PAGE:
Opinion 

Altmann: A new scandal is building in pensions

Ros Altmann

Ros Altmann

Auto enrolment has brought millions more people into retirement saving as pension confidence recovers from past scandals.

Unfortunately, a new scandal is building behind the scenes, which could damage pensions again.

Workers are told the amounts they pay into their retirement pots will be topped up with both employer and government money.

But hundreds of thousands of low-earners never get the government tax relief, because their employers - often unwittingly – have chosen to use a pension scheme that does not pay it to them. Most of the master trusts do not allow it.

Employees earning between £10,000 and £11,850 a year – mostly women – therefore pay 25 per cent more than they should, with no mechanism to recover the money. Their pension provider effectively imposes a 25 per cent surcharge, without even telling them.

The tripling of auto enrolment minimum contributions to 3 per cent in April this year (rising to 5 per cent next year) will further compound the low earners’ losses.

Pension providers have two options for dealing with pension tax relief for their customers.

If they use a ‘net pay’ administration approach, low-earners lose out, but with the alternative ‘relief at source’ (RAS) method, providers can claim basic rate income tax relief from HMRC and add it to each worker’s pension pot.

Higher-rate taxpayers can reclaim their higher rate relief if their employer uses a RAS scheme - which may be inconvenient for them, but they need not lose out. Unlike low earners, who cannot reclaim the money, they overpay.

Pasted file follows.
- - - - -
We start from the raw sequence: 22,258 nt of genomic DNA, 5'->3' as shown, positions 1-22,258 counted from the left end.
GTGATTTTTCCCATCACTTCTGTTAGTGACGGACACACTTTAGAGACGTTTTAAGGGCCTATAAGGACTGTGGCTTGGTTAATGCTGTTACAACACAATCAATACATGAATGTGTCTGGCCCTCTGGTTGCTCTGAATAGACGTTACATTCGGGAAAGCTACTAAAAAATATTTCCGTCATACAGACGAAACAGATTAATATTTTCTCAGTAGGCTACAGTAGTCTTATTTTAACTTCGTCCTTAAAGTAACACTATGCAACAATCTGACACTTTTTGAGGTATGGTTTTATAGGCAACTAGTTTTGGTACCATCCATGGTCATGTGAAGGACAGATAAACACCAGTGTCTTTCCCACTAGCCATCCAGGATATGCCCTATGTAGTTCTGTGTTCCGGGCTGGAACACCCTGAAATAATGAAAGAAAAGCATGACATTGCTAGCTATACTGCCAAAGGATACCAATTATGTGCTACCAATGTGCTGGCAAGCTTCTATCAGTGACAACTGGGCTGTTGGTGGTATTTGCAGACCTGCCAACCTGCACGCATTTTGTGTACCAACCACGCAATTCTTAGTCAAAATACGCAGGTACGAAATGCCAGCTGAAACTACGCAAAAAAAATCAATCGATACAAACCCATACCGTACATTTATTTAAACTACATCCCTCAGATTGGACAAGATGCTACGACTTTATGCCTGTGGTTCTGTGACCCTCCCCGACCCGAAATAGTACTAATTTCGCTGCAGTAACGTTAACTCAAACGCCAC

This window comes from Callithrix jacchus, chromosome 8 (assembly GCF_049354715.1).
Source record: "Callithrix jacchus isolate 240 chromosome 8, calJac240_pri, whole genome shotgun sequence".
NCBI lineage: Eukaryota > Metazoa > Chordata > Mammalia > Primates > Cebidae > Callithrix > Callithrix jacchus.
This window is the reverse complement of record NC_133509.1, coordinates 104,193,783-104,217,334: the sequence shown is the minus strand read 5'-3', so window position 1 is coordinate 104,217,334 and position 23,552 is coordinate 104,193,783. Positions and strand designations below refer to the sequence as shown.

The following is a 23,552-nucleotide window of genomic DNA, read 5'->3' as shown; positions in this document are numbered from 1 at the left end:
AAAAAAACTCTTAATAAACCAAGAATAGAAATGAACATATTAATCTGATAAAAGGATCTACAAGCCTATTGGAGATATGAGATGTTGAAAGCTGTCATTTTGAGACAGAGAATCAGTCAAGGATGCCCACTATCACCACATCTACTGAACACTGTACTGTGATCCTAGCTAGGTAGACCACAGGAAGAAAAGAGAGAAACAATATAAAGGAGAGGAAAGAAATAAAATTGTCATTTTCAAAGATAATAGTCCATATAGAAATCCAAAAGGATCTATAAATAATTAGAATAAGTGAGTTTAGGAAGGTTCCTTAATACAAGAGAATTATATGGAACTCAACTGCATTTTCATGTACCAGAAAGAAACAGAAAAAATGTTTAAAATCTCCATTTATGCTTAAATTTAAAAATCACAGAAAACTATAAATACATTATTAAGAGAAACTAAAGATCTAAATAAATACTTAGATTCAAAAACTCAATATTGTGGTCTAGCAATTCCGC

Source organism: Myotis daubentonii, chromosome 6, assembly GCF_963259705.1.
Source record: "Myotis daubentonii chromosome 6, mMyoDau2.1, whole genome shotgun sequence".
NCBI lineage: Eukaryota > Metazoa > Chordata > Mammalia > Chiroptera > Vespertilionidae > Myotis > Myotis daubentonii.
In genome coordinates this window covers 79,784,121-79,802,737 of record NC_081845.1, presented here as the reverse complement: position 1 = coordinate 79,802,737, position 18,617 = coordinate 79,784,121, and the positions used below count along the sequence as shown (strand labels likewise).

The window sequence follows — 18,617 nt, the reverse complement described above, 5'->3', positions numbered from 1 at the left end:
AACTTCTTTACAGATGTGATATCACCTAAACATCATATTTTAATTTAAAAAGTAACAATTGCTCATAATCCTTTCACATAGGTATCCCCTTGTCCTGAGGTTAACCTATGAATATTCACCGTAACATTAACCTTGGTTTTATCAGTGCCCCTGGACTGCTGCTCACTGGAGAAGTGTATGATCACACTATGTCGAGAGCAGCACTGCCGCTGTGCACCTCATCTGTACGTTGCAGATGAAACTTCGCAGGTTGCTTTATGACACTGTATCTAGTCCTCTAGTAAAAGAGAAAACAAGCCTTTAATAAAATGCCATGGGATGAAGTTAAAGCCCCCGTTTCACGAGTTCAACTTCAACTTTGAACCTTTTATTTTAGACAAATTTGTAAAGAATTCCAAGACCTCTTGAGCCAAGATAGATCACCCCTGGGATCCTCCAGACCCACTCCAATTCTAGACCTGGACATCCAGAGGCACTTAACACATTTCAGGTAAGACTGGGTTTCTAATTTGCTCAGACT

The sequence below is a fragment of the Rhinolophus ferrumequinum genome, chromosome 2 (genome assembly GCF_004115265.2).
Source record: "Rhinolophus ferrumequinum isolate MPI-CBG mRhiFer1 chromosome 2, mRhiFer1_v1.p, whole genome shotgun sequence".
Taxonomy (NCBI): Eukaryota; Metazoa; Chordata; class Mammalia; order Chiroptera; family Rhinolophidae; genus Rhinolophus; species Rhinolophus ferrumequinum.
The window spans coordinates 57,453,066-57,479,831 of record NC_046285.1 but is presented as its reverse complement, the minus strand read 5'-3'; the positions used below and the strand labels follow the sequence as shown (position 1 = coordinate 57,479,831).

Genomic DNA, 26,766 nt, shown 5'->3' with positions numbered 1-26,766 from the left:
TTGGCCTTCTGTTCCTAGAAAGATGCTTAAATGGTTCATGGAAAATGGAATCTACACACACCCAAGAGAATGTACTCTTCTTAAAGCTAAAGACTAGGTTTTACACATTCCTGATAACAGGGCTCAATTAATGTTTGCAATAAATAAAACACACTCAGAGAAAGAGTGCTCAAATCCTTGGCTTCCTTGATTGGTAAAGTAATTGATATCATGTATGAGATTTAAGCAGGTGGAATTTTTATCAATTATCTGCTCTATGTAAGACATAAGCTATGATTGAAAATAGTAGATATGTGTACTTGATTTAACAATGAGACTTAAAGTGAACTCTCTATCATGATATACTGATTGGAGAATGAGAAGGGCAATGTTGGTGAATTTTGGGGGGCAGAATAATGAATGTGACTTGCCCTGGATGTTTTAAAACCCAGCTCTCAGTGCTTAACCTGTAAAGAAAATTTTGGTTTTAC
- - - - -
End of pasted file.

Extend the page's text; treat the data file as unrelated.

How could this be allowed to continue?

Net pay schemes benefit pension providers, because they add higher rate tax relief into high-earners’ pension pots, whereas a RAS scheme only receives basic rate tax relief. So, net pay gives providers more assets to manage, delivering higher fees and profit – at the expense of the lowest paid.

Astonishingly, the government’s recent auto-enrolment review, the Pensions Regulator’s ‘MasterTrust Assurance framework’ set up to identify ‘good schemes’, its recent consultation on making master trusts safer for customers and even the PLSA Committee, designed to improve master trust savers’ retirement income, propose no solutions to this scandal.

The government admits it appreciates concerns for low paid workers, ‘however, it has not been possible to identify any straightforward or proportionate’ solution.

Officials have even told me these workers are only losing small sums, so it does not really matter. That is surely indefensible. Most low-earners need every penny they can get. The money should be theirs, but they don’t know they are losing out – and often their employer doesn’t know either.

The parties supposedly responsible each claim it is someone else’s responsibility. The Treasury says the Regulator is responsible for auto-enrolment, while the Pensions Regulator says the Treasury is responsible for tax relief, the DWP is responsible for the master trust framework and employers are responsible for choosing the scheme.

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